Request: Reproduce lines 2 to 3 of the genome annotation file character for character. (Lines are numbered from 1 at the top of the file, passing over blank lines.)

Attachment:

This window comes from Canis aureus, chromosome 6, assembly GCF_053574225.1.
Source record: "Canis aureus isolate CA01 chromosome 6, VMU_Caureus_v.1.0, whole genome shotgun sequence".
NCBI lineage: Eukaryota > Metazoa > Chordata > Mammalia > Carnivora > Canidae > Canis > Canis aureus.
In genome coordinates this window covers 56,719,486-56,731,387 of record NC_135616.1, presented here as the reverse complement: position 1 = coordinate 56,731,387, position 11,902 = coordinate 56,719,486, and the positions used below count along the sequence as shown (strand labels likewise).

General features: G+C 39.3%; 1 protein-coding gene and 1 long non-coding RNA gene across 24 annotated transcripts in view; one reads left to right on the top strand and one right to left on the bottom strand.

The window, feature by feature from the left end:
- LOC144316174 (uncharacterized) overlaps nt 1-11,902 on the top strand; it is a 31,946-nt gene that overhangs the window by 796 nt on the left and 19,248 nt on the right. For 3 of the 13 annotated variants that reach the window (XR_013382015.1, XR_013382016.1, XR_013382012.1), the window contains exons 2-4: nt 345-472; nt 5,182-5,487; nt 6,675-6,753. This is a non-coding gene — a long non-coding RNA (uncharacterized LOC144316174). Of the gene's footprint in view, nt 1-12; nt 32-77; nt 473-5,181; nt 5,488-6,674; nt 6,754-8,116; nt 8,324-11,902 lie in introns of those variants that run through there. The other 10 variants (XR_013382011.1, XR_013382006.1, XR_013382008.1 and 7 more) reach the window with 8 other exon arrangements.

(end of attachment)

Source record: "Canis aureus isolate CA01 chromosome 6, VMU_Caureus_v.1.0, whole genome shotgun sequence".
NCBI lineage: Eukaryota > Metazoa > Chordata > Mammalia > Carnivora > Canidae > Canis > Canis aureus.